Lastly in his discussion of educative music, Socrates addresses the appropriate melody of tales with Glaucon. Similar to the content and style of speeches, Socrates allows only moderate and austere melodies. Melodies imitating the sounds and accents of men courageous in the face of danger and those suitable to peaceful men are allowed, but modes suiting laments or revelries are forbidden (399b). Only simple instruments such as the lyre, cither, and pipe are permitted (399d). Most importantly, Socrates insists that rhythm must follow speech, not the other way around. Every component of speech must follow the disposition of a good soul; "Good speech, good harmony, good grace, and good rhythm accompany good disposition" (400e).

Socrates says that careful crafting of tales is important because they are the most effective method of educating guardians' souls. Rhythm and harmony touch the soul directly, so if children are surrounded by tales of goodness and never exposed to bad tales, like "noble puppies" they will learn to love what they know (goodness and justice) and hate what they do not know (injustice) (401d-e). Learning to love fine things and hate ugly things as a child will help them appreciate reasonable speech and find pleasure in living moderately when grown (402a). By asserting that the highest virtues are acquired through education and are a matter of refined taste, Socrates combats Glaucon's love for base pleasures. Socrates shows him that with the proper education, a life of noble virtue, including "moderation, courage, liberality, and magnificence" (402c) but excluding sex and excessive pleasure, will be fulfilling. In other words, through learning real virtue, Glaucon will find a satisfaction similar (although not identical) to that of the eros that he so craves.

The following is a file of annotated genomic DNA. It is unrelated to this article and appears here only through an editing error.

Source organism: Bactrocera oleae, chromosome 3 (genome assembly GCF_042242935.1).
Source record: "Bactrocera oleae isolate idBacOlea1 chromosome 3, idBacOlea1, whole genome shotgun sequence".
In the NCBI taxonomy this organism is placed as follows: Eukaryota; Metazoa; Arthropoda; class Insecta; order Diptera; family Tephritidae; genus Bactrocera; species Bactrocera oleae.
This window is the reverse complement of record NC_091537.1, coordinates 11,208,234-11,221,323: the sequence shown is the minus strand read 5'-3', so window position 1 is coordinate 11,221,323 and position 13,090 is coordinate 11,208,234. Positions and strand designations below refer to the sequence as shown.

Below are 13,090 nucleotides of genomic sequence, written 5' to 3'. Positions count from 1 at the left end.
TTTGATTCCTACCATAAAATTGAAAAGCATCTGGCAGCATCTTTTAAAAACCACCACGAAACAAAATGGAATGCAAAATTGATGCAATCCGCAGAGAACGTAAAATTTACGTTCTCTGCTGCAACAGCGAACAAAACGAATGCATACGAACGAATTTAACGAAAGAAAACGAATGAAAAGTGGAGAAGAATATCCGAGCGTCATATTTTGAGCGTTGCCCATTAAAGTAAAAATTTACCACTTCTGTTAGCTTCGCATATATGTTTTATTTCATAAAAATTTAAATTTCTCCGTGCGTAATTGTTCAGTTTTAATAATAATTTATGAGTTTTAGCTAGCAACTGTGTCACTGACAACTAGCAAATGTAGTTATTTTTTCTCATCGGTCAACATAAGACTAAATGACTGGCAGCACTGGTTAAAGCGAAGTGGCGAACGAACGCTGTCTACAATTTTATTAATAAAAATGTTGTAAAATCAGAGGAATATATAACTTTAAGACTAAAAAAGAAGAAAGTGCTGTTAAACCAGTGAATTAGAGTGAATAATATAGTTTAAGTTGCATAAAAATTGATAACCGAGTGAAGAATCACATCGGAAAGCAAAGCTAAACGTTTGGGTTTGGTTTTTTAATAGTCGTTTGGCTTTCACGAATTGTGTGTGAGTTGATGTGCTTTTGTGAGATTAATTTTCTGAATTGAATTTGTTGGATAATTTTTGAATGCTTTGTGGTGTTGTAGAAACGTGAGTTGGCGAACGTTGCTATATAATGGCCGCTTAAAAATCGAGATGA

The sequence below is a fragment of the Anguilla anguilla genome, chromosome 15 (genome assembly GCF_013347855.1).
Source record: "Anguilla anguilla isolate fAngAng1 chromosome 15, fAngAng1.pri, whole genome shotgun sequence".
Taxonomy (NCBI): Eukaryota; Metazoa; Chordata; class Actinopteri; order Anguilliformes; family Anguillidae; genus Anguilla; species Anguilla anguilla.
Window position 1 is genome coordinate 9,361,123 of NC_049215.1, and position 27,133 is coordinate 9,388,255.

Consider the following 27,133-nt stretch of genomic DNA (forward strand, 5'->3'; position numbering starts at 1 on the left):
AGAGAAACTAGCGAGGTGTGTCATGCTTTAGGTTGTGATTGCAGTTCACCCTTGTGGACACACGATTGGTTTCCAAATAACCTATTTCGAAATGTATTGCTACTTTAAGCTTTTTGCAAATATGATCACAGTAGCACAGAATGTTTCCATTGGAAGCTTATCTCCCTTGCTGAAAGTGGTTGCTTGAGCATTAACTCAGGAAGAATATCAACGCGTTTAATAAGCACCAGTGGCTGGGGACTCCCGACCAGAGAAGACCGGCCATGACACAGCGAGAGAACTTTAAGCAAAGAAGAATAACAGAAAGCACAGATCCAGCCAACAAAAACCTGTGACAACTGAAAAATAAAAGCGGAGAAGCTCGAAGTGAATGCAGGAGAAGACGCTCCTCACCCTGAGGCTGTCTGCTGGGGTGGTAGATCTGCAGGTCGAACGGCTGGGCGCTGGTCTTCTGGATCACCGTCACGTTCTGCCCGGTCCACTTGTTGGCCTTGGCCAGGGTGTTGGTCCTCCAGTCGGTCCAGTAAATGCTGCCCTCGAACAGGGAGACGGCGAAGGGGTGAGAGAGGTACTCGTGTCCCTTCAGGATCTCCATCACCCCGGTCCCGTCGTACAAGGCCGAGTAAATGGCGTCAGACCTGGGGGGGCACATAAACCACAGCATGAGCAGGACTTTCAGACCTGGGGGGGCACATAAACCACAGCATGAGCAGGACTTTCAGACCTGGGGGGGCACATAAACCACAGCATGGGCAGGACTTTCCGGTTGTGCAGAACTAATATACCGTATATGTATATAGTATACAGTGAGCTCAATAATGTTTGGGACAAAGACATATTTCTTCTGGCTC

Gymnastic Education:

Having completed the discussion of music, Socrates moves onto gymnastic education. Socrates does not advocate a complicated gymnastic regimen; instead, he says that a good soul produces a good body, and that a healthy intellect ensures a healthy body (403d-e). Therefore, by eating and drinking moderately and undertaking a simple physical exercise plan from youth, the body will be as fit as is needed. Gymnastics is mainly responsible for preventing illness and the need for medicine in the city. Medicine, Socrates says, is only welcome as a means for curing easily-fixed illnesses and should never be used to keep those unable to work alive (406). Following his discussion of medicine, Socrates discusses the appropriate character of judges. Like the well-educated guardian, a good judge will be "a late learner of what injustice is" (409b). Although never exposed to injustice personally, he will recognize injustice by its foreignness. This ability to distinguish between good and bad without ever having been directly exposed to the bad is the intended result of the guardians' education.

Although music is the most important component in the guardians' education, equilibrium between music and gymnastics is important for the production of moral guardians. Because a solely gymnastic education causes savagery and a purely musical education causes softness, the two must be balanced. Socrates says,